Microsoft is planning to make its Office apps more secure by blocking all Excel XLL add-ins downloaded from the internet. The company explained that this move should help to prevent malicious actors from abusing this popular avenue to target Microsoft 365 customers worldwide.
Essentially, XLL files are dynamic-link libraries (DLLs) that enable users to use third-party tools and functions in Microsoft Excel. These files provide additional functionalities (such as dialog boxes, toolbars, and custom functions) that aren’t natively a part of the software.
Last year, Microsoft announced that it’s blocking Visual Basic for Applications (VBA) macros default in Word, Excel, and PowerPoint. Since then, threat actors have been looking for alternative methods (like LNK files and Excel XLL files) to deploy malware payloads. Security researchers have warned that attackers are increasingly using these techniques for data theft, ransomware attacks, and other cybercrime.
“For quite some time after that, the usage of XLL files is only sporadic and it does not increase significantly until the end of 2021, when commodity malware families such as Dridex and Formbook started using it,” explained Vanja Svajcer, Outreach Researcher for Talos.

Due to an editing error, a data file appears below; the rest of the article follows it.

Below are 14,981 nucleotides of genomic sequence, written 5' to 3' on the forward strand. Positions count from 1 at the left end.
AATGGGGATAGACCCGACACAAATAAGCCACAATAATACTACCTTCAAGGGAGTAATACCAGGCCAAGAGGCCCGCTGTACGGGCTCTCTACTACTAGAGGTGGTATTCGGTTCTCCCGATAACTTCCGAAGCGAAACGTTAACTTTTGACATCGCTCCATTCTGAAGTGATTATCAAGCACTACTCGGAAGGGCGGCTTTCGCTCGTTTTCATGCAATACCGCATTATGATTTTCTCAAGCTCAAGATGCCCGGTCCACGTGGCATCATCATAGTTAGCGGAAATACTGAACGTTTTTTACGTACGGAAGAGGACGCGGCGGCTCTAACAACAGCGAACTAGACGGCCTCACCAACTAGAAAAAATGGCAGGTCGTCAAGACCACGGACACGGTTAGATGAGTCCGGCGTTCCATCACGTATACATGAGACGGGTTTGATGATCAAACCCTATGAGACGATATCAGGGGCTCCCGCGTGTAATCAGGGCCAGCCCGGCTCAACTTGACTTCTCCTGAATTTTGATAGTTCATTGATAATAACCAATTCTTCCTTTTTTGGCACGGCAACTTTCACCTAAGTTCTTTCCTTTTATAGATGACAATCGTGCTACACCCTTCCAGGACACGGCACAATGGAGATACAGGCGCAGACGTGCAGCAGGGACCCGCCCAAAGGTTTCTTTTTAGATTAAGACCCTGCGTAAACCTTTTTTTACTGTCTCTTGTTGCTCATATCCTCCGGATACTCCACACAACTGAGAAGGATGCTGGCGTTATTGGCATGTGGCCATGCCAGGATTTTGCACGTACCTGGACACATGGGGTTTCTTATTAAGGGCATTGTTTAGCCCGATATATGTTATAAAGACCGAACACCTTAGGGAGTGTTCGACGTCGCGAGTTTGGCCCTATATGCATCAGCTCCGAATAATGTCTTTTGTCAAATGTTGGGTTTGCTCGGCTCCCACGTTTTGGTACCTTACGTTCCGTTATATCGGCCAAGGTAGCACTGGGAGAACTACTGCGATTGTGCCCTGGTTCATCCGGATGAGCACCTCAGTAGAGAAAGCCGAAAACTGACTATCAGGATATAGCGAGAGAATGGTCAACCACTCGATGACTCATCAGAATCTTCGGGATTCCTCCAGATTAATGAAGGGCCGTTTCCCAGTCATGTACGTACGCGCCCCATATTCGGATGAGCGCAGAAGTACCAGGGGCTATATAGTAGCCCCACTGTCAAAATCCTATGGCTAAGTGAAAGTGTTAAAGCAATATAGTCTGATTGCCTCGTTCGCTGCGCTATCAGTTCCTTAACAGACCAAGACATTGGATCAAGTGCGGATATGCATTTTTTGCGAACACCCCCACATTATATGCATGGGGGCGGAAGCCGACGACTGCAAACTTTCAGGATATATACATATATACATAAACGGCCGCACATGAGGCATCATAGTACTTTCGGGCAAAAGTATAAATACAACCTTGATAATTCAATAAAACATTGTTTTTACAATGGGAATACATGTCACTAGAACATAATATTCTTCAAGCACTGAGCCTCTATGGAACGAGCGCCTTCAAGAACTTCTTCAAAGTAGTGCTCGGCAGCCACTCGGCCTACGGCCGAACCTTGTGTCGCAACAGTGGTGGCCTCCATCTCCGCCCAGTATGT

To address this problem, Microsoft will soon block all Excel XLL add-ins downloaded from the internet in its Office apps. “In order to combat the increasing number of malware attacks in recent months, we are implementing measures that will block XLL add-ins coming from the internet,” the company said on the Microsoft 365 roadmap.
Overall, this move is a part of Microsoft’s ongoing efforts to block hackers from leveraging malicious Office documents to compromise Windows systems. It should help to prevent them from remotely accessing machines, monitoring activity, and stealing data. The Microsoft 365 listing suggests that this change will begin rolling out in the Current Channel, Monthly Enterprise Channel, and Semi-Annual Enterprise Channel in March.